Talk about being strategic.
Students, staff and volunteers at University of the Aegean on the Greek island of Lesbos have taken the boats and life jackets left on beaches by migrants and refugees and have turned them into a giant chessboard.
“It’s a metaphor for the human struggle for survival, for a better life and prosperous future,” Maria Chatziantoniou, who teaches in the environmental department at University of the Aegean, told The Huffington Post.
The Greek island is a common stop for people fleeing war in the Middle East. In fact, the island saw almost 450,000 refugees pass through during 2015 alone, the Guardian reports. People usually travel to the Greek island by boat, rest there for a time and then head deeper into Western Europe in search of a new life.
When people leave their homes for these long trips overseas, they bring very few possessions with them, many of which get lost while en route. When they arrive at Lesbos, they are often forced to leave their sea gear behind before making their way to other countries on foot. As a result, their discarded items like life jackets and inflatable boats flood the beaches.
The outdoor installation, dubbed “The Global Chess Board” and located on the university’s campus, was initially conceived by Fereniki Tsamparli, an artist and member of University of Aegean. It also includes the usage of discarded academic papers that act as a “fusion” between the students and the refugees and migrants.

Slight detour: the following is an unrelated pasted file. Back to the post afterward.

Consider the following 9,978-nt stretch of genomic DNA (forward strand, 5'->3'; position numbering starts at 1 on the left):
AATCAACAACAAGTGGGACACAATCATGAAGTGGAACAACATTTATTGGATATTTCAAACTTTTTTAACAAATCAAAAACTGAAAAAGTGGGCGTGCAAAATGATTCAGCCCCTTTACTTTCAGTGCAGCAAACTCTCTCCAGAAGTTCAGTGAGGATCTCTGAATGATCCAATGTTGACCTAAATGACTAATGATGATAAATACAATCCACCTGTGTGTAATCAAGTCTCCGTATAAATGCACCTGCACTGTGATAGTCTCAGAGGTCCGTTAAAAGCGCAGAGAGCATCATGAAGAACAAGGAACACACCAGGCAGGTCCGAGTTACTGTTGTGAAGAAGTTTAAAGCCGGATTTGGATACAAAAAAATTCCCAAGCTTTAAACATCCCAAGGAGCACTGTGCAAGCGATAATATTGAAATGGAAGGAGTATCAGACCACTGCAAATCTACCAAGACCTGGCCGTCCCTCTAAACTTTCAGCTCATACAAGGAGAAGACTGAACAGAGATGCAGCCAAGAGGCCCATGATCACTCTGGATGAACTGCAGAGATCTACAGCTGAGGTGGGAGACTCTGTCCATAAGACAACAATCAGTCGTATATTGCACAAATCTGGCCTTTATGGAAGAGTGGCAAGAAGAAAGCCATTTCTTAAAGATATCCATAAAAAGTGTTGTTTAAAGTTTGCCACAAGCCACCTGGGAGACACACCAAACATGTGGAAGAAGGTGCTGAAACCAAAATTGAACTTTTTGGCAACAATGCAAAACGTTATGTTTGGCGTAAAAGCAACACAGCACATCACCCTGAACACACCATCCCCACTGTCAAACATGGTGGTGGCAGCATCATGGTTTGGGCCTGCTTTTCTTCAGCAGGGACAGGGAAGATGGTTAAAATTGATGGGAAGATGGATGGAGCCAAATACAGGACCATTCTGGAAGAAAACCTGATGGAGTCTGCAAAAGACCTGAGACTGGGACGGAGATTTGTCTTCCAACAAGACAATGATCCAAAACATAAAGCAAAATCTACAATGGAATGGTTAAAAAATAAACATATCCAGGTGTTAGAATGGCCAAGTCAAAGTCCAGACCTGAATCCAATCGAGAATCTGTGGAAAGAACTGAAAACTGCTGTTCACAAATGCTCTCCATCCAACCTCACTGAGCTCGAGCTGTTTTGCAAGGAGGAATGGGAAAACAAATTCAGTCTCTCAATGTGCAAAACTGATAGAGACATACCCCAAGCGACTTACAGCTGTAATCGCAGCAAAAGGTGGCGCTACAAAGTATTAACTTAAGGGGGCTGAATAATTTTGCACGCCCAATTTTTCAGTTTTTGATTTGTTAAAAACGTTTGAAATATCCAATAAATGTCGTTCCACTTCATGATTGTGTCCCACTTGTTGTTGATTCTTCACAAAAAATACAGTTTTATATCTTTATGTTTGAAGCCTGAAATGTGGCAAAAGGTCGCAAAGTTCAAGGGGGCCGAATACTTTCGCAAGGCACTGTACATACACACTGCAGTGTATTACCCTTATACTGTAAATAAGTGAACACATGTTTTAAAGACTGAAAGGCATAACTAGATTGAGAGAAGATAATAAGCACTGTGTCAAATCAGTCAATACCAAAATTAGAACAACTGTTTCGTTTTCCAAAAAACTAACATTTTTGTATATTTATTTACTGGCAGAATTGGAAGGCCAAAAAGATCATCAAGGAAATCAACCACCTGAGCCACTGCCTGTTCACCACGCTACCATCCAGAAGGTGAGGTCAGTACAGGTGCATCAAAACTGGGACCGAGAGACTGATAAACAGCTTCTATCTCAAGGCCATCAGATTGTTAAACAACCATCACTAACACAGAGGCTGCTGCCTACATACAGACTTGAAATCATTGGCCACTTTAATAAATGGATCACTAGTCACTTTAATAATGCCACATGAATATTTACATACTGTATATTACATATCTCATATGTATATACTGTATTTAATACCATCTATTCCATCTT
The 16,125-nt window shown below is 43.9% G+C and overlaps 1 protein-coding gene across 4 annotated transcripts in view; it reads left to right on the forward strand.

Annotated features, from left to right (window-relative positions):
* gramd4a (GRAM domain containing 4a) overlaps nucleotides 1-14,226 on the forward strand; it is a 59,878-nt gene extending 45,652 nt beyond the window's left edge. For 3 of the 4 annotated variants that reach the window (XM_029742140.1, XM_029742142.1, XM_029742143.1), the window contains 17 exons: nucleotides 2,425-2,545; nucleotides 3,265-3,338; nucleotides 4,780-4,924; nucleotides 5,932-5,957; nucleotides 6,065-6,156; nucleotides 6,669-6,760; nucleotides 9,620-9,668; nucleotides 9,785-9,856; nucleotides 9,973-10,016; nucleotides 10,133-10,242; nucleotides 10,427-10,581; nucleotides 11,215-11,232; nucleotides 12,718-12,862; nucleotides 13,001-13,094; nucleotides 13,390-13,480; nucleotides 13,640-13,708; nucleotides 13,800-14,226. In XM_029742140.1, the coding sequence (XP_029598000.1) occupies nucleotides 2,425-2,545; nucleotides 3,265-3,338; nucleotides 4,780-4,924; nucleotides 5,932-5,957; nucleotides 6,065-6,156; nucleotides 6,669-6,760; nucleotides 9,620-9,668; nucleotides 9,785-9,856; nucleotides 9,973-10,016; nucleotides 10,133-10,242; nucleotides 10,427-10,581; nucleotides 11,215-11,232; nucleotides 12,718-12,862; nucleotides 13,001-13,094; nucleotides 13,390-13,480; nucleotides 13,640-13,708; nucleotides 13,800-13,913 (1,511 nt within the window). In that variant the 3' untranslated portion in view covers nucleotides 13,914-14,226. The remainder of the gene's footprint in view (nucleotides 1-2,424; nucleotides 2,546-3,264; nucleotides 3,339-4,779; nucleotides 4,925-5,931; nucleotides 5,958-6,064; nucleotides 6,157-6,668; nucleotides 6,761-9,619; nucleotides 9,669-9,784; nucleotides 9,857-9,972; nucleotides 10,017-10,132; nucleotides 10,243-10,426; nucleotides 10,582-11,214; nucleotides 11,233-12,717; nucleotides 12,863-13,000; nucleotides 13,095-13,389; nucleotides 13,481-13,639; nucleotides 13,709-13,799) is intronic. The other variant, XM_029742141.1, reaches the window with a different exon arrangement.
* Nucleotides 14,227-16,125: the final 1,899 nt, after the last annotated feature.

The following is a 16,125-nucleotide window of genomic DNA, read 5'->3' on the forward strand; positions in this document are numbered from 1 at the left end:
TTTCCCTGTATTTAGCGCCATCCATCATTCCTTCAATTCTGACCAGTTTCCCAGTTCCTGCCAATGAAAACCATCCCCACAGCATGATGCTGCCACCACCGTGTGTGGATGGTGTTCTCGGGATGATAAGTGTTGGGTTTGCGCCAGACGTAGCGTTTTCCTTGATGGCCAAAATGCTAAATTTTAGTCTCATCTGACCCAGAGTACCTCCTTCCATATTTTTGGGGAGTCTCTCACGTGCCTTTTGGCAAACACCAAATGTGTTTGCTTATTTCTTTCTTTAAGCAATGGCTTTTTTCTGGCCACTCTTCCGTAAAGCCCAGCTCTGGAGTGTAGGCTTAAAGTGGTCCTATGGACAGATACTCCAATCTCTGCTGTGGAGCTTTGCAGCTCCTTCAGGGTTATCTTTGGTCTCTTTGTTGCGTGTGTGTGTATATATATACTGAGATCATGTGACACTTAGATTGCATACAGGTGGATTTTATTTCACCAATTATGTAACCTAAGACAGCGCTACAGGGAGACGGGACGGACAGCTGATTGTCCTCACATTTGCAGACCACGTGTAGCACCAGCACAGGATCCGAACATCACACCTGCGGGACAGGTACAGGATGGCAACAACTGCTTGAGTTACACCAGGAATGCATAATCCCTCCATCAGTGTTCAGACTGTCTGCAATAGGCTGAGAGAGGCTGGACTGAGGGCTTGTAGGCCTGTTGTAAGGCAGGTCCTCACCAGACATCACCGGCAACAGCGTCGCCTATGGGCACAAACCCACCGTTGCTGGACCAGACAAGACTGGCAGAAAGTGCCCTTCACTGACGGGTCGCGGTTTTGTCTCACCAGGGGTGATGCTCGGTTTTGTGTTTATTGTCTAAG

The chess pieces, which are roughly 4 feet tall, were shaped using the foamy interior of refugee life jackets and then were covered with pulp from the discarded paper. The board consists of plastic material derived from the boats and are covered by paper pulp as well.
The colossal chessboard is available for anyone to use and the pieces are meant to reflect the thousands of people who have landed on the costs of the Greek islands looking for safety, peace and better future.
Yet, Chatziantoniou has another layer of symbolism she wants people to take away from the piece as well, telling HuffPost:
“That we can play by our own rules as long as basic human rights and the environment are respected.”